Can't believe I didn't think about this, but what about the waterproof layer? I don't have/can't afford PUL right now, is there anything else I can do? I do crochet and have some acrylic yarn that I was making dh a blanket with for Christmas, could I make a soaker out of that? Would that keep my kids dry when they need to be (outside the house, naps, etc)? Or would I need to actually get wool? I'm going to ask this question in the yarn crafts part also.

beepsmnms 12-18-2005 04:56 PM

Originally Posted by muttix2
Can't believe I didn't think about this, but what about the waterproof layer? I don't have/can't afford PUL right now, is there anything else I can do? I do crochet and have some acrylic yarn that I was making dh a blanket with for Christmas, could I make a soaker out of that? Would that keep my kids dry when they need to be (outside the house, naps, etc)? Or would I need to actually get wool? I'm going to ask this question in the yarn crafts part also.
I finally this last week splurged on some PUL because the place had free shipping and cheap PUL by the yard. But.. before that I had been using the vinly pants form walmart, they suck but they work also, did you look at that butt sweater link I sent you to make them out of recycled sweaters? Once those are made up THAT is your waterproof layer. If you dont want longies, dont put the legs on it and just hem or finish the edge of the short legs with a large zig zag stitch. Do you know how to felt the wool sweaters? Wash and dry in hot, as hot as you can get it, do it before you make the covers so the covers themselves dont shrink too much ( i made that mistake). Also, that grid thingy from the store, its expensive IMO, I just got a large piece of wall paper and drew 1"x1" squares on it, and acutally I don't even use it now that all my patterns are cut out, I just cut out on my table now. You can make one of those grid boards out of cardboard too if you really want one.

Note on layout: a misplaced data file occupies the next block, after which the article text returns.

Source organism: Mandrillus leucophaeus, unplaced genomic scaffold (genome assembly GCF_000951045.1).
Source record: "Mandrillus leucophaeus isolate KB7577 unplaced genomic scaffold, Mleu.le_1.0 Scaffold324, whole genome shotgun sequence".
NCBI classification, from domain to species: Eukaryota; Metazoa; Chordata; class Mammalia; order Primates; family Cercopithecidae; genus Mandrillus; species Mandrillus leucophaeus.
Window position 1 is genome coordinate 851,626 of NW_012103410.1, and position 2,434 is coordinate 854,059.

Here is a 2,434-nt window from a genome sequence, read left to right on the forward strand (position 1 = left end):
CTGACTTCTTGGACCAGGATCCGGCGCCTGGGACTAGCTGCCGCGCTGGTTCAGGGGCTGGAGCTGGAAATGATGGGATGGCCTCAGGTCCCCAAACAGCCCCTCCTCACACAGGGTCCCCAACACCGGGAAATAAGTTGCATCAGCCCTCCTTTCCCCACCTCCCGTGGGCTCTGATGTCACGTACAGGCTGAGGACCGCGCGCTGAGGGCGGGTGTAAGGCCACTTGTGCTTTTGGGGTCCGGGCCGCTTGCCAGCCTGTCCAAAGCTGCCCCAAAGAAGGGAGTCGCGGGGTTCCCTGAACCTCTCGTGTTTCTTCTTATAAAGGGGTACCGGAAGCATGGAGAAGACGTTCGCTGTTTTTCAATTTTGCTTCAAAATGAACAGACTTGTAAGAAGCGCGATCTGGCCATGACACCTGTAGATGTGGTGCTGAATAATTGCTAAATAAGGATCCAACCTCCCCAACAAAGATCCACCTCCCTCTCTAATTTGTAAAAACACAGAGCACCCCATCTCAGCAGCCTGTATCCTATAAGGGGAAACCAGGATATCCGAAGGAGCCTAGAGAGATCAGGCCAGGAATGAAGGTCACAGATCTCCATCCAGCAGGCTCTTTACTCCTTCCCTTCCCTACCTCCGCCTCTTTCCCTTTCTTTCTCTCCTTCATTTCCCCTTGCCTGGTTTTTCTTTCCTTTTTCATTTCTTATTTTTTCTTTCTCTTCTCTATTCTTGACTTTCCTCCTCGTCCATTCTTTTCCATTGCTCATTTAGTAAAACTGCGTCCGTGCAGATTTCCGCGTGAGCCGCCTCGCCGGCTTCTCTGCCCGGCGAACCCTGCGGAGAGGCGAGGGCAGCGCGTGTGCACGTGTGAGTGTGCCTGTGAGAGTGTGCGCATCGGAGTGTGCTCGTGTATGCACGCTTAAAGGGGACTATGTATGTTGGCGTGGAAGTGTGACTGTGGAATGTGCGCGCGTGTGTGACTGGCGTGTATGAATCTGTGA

ps: ive only seen a very few of the croched soakers, most I've seen are knitted or made out of recycled wool sweaters.

muttix2 12-18-2005 05:13 PM

I saw that and it looks good but I don't have any wool sweaters or any access to any right now. I'll likely try that when I have more time to get materials but right now I have the yarn in my closet so I figured if I could use it I would.

beepsmnms 12-18-2005 05:54 PM

I'd just browse the internet for a crochet pattern for them, I'm sure theyre out there, dont know if they are free or not though. You might try other posts too.

muttix2 12-18-2005 06:18 PM

Thanks. I have a pattern from when I was going to make dipes awhile ago. I just didn't know if I could use acrylic instead of wool. I've found something that says that it should be ok, not as absorbant but ok which is all I need.